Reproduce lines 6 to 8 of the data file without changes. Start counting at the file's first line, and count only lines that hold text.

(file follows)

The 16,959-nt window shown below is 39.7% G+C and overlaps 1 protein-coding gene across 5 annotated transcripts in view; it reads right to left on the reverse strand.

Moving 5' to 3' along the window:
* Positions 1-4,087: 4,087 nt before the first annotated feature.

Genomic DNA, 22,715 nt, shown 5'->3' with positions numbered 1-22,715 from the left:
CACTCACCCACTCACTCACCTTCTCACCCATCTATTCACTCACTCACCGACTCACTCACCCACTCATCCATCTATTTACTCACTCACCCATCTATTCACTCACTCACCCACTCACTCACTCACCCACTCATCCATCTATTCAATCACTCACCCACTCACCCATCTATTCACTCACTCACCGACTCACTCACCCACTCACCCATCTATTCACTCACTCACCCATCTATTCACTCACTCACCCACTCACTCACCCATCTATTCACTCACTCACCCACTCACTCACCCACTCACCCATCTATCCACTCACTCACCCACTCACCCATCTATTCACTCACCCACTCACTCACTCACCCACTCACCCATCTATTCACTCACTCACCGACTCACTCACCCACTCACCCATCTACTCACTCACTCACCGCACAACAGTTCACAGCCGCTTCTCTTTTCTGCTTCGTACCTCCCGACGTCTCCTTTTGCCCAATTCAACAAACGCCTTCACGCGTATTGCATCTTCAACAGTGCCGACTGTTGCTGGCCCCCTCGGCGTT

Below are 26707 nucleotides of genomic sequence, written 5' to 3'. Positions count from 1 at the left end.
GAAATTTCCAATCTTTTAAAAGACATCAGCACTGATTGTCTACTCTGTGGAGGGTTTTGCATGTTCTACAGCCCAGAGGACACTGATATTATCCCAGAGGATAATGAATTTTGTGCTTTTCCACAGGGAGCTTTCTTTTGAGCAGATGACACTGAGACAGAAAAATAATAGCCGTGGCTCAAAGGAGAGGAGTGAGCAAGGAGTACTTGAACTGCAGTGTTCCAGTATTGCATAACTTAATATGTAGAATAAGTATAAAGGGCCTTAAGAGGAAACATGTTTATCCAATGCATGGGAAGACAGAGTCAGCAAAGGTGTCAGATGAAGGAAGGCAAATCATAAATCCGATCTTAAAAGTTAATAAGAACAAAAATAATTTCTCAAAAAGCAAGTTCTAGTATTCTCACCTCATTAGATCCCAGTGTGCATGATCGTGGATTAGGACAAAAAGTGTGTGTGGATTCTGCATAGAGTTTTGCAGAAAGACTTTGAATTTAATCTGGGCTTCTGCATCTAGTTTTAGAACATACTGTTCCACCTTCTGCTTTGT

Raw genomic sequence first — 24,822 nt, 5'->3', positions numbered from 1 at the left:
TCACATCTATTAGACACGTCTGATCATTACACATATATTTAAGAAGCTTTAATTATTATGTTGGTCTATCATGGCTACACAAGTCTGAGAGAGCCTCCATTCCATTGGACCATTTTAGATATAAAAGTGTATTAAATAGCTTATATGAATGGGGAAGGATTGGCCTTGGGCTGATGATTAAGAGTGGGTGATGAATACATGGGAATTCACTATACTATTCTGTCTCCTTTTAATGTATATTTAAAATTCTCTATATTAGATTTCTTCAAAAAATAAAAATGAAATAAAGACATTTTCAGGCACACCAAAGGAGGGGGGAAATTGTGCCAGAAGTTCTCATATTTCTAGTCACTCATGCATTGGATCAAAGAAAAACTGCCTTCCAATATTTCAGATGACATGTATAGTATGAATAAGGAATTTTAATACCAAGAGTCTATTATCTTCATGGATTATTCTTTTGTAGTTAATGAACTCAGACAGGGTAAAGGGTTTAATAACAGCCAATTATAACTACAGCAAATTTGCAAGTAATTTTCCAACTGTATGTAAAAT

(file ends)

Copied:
Below are 26707 nucleotides of genomic sequence, written 5' to 3'. Positions count from 1 at the left end.
GAAATTTCCAATCTTTTAAAAGACATCAGCACTGATTGTCTACTCTGTGGAGGGTTTTGCATGTTCTACAGCCCAGAGGACACTGATATTATCCCAGAGGATAATGAATTTTGTGCTTTTCCACAGGGAGCTTTCTTTTGAGCAGATGACACTGAGACAGAAAAATAATAGCCGTGGCTCAAAGGAGAGGAGTGAGCAAGGAGTACTTGAACTGCAGTGTTCCAGTATTGCATAACTTAATATGTAGAATAAGTATAAAGGGCCTTAAGAGGAAACATGTTTATCCAATGCATGGGAAGACAGAGTCAGCAAAGGTGTCAGATGAAGGAAGGCAAATCATAAATCCGATCTTAAAAGTTAATAAGAACAAAAATAATTTCTCAAAAAGCAAGTTCTAGTATTCTCACCTCATTAGATCCCAGTGTGCATGATCGTGGATTAGGACAAAAAGTGTGTGTGGATTCTGCATAGAGTTTTGCAGAAAGACTTTGAATTTAATCTGGGCTTCTGCATCTAGTTTTAGAACATACTGTTCCACCTTCTGCTTTGT

Raw genomic sequence first — 24,822 nt, 5'->3', positions numbered from 1 at the left: